Julius Caesar

The month of July was originally named Quintilis. It was the fifth month on the old Roman calendar when March was the first one. Its name was changed to Iulius in 44 BC to honor Julius Caesar, who had initiated calendar reforms of his own.

Three festivals of games took place in July. The ludi Apollinares  (July 6-13) were held in honor of Apollo and were very popular. Caesar's Victory Games (July 20-30) were in honor of Caesar's defeat of Pompey at Pharsalus in 48 BC, Victoria, the Roman personification of victory, and Venus, the goddess often linked with the gens Julia. The ludi Neptunales took place during the Neptunalia (July 23-24) in honor of Neptune and his wife Salacia. There was also the Transvectio Equitum (July 15), a mounted parade of the Equestrians in honor of Castor and Pollux, and the Lucaria (July 19 and 21), a festival focused on wood and sylvan divinities.

For a fascinating account of Caesar's life, Senex recommends Julius Caesar: The Last Dictator.

Here are details about some of the other Roman festivals that are celebrated this month.

  • The festival of Juno (July 1) likely involved an offering and prayers at her temple in Rome, but you may prefer the on-line version of The Temple of Iuno.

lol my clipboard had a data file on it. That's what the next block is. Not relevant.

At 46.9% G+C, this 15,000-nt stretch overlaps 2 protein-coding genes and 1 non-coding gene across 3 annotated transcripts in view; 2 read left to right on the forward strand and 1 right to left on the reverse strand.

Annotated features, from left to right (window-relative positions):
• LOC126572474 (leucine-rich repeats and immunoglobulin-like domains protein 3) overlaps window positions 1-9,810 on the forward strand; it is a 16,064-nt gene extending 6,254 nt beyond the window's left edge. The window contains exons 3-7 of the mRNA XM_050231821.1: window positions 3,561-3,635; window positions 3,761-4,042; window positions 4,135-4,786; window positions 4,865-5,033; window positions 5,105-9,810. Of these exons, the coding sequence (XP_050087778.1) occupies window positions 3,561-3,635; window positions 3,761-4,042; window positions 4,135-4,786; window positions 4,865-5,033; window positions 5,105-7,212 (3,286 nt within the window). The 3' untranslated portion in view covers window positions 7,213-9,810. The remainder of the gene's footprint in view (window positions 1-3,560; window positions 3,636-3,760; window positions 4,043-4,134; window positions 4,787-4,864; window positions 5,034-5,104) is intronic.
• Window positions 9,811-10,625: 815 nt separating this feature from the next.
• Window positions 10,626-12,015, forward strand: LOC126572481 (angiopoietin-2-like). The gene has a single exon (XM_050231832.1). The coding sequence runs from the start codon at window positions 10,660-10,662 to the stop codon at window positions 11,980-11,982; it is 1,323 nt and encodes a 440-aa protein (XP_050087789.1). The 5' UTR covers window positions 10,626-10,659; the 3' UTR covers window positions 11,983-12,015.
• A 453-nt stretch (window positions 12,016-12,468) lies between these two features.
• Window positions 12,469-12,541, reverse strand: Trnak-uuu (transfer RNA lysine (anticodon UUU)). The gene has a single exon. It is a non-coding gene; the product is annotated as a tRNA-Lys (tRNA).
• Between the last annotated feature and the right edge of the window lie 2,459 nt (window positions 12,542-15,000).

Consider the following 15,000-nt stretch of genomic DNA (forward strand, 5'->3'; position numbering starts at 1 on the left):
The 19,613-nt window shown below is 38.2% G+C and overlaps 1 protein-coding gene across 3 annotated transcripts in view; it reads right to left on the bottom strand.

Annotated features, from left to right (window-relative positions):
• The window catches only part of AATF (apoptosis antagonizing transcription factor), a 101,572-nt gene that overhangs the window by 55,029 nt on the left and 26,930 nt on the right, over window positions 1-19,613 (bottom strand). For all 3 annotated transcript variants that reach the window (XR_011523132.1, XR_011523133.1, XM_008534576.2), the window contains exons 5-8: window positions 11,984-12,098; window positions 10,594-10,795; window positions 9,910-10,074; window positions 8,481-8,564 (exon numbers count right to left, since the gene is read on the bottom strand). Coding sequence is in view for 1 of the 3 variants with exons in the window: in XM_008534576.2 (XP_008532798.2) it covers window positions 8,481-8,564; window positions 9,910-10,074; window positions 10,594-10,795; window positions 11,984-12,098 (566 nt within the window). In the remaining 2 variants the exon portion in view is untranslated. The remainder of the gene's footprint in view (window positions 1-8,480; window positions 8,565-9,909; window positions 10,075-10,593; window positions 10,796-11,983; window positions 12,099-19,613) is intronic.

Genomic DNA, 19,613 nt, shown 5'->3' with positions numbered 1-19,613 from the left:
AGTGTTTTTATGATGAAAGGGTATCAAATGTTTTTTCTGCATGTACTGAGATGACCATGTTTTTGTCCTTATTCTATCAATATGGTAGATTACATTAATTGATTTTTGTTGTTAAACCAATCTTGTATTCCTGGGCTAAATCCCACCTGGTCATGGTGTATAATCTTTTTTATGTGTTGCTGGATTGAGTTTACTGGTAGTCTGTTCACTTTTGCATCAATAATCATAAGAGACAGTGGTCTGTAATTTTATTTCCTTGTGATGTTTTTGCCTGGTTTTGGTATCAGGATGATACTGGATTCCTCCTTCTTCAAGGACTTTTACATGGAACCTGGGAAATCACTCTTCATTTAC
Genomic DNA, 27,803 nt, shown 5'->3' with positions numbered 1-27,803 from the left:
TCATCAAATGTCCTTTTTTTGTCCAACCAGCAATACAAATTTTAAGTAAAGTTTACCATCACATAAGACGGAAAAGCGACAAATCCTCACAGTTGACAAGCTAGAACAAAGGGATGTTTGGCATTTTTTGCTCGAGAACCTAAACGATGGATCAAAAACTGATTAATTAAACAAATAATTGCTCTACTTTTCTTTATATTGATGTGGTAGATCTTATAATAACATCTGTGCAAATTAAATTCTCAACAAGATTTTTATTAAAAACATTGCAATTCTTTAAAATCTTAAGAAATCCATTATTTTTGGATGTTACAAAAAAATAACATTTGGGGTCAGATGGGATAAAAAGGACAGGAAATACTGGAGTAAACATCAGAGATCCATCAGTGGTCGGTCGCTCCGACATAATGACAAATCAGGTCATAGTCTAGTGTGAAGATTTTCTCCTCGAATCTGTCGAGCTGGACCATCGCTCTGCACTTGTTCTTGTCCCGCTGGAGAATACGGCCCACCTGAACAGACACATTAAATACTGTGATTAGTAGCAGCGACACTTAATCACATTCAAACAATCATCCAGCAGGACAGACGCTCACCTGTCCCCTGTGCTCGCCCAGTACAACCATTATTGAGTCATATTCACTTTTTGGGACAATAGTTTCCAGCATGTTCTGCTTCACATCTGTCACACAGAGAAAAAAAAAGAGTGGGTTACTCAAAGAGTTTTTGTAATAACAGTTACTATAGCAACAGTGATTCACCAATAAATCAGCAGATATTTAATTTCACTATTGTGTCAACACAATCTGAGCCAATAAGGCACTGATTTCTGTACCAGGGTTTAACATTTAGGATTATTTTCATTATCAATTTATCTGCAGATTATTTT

• The Poplifugia (July 5) was an ancient festival that honored Jupiter. Its name, "The Flight of the People", may refer to the sacking of Rome by the Gauls in 390 BC.
  • The Nonae Caprotinae (July 7), a festival in honor of Juno Caprotina, may have been to commemorate the role of serving women in saving Rome from the Latin confederacy.
  • The Transvectio Equitum (July 15), was a parade of the Equites in honor of Castor and Pollux to commemorate the Battle of Lake Regillus (496 BC) in which the Dioscuri aided the Romans against the Latin League.
  • The Neptunalia (July 23), was a festival in honor of Neptunus, creator of the horse, and it was celebrated with chariot races and feasting in shelters made of tree branches.
  • The Furrinalia (July 25), was a festival in honor of Furrina, goddess of springs, and it reinforced the appeal for fresh water and protection from drought.
  • A calendar for The Roman Month of Quintilis shows various festivals and other notable dates, like the birthday of Julius Caesar (July13) and the Furrinalia (July 25).

    photo courtesy of VRoma

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